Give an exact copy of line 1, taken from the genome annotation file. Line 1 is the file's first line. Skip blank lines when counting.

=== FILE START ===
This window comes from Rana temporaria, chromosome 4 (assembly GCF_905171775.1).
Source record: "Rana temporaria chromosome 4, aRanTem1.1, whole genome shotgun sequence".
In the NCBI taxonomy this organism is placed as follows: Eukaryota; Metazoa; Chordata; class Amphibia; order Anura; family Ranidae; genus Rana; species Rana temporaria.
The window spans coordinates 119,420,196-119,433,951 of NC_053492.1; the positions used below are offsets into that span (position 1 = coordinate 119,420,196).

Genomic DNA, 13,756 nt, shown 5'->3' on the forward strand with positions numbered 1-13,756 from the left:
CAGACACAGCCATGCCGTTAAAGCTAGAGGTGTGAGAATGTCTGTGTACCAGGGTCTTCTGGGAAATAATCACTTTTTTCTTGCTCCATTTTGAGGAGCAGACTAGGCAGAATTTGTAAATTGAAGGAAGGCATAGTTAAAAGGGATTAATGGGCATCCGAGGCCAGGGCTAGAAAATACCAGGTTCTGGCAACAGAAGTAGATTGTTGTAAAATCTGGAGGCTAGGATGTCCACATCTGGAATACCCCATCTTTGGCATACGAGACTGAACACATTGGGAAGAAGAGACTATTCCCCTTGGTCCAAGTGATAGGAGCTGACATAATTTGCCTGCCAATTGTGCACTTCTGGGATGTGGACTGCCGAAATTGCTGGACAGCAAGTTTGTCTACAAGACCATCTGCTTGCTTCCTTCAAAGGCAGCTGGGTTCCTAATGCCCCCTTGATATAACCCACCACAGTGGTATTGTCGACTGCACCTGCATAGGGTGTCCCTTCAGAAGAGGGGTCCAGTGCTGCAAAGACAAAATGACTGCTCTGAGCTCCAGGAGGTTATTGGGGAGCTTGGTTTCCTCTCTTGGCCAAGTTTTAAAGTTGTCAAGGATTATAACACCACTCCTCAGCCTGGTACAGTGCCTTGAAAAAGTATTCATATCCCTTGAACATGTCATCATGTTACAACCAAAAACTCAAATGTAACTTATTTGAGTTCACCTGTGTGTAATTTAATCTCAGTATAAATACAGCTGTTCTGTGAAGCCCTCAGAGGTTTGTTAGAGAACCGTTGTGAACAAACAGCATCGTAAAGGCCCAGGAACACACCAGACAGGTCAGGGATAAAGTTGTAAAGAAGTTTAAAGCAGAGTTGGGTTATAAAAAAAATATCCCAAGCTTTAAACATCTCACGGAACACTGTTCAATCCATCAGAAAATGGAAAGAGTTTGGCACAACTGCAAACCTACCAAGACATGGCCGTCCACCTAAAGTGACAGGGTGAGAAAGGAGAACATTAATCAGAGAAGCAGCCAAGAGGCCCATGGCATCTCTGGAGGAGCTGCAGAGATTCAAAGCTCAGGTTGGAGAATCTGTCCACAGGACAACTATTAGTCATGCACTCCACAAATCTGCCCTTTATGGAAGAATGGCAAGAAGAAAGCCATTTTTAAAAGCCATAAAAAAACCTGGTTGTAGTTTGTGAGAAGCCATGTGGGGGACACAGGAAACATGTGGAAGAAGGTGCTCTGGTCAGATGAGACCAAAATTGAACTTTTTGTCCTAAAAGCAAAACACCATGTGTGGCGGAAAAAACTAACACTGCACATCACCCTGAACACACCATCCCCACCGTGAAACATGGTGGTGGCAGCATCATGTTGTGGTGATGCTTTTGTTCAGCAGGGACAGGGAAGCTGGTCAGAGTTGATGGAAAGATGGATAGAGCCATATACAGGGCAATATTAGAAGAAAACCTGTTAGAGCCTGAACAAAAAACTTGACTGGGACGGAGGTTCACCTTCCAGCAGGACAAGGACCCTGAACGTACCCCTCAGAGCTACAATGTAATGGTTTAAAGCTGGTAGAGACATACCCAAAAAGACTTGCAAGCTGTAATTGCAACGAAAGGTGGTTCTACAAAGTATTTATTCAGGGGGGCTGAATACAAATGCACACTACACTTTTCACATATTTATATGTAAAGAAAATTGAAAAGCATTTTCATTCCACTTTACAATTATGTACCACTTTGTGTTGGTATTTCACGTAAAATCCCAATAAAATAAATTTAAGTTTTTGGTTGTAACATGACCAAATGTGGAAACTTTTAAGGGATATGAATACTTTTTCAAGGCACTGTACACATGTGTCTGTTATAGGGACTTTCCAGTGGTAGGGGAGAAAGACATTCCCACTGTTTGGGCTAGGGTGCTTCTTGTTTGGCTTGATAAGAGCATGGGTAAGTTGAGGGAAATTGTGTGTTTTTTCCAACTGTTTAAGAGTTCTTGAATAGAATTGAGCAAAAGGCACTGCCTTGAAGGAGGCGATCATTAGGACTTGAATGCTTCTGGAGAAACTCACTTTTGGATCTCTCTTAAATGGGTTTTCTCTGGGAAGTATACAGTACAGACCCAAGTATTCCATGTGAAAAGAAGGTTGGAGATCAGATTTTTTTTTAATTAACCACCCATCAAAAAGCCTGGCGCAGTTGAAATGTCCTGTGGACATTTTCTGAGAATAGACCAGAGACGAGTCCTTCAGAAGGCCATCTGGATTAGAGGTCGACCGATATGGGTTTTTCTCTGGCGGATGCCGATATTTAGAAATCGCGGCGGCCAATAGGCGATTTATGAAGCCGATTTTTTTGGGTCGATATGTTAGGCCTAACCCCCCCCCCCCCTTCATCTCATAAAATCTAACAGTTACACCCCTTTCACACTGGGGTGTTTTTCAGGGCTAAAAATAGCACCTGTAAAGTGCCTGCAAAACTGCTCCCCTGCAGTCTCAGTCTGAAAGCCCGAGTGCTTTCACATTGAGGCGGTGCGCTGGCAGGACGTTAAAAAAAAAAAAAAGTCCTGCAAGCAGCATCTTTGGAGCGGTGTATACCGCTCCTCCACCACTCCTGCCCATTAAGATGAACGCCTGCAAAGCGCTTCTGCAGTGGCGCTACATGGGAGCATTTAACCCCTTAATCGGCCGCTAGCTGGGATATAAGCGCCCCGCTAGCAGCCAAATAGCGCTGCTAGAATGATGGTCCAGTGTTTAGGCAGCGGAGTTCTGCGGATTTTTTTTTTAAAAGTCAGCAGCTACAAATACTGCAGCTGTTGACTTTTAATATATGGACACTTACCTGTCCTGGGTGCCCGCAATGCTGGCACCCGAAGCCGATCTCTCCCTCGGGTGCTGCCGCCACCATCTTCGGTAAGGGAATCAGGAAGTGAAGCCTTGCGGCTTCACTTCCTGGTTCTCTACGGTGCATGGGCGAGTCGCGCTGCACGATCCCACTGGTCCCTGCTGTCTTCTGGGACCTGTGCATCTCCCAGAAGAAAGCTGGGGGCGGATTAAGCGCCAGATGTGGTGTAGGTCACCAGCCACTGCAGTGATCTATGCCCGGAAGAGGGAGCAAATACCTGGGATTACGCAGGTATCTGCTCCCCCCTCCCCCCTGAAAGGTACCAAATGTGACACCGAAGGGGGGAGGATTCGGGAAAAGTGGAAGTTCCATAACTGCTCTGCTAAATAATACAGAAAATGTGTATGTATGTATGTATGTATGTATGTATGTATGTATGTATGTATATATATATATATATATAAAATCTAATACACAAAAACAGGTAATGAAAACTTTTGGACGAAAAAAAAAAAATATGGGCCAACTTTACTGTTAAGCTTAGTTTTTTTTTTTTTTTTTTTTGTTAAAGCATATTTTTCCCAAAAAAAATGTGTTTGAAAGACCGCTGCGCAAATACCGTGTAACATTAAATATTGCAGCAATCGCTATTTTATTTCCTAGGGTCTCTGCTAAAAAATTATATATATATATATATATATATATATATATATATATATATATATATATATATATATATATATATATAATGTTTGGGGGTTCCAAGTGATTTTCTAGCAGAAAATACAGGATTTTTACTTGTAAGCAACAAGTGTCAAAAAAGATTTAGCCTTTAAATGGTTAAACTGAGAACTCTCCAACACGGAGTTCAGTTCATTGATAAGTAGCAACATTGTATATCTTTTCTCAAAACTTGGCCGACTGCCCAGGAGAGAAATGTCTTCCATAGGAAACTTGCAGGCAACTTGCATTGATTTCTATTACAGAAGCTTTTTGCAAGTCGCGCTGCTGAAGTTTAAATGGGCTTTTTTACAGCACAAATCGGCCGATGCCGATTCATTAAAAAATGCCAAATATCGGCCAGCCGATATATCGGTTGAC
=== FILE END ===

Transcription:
This window comes from Rana temporaria, chromosome 4 (assembly GCF_905171775.1).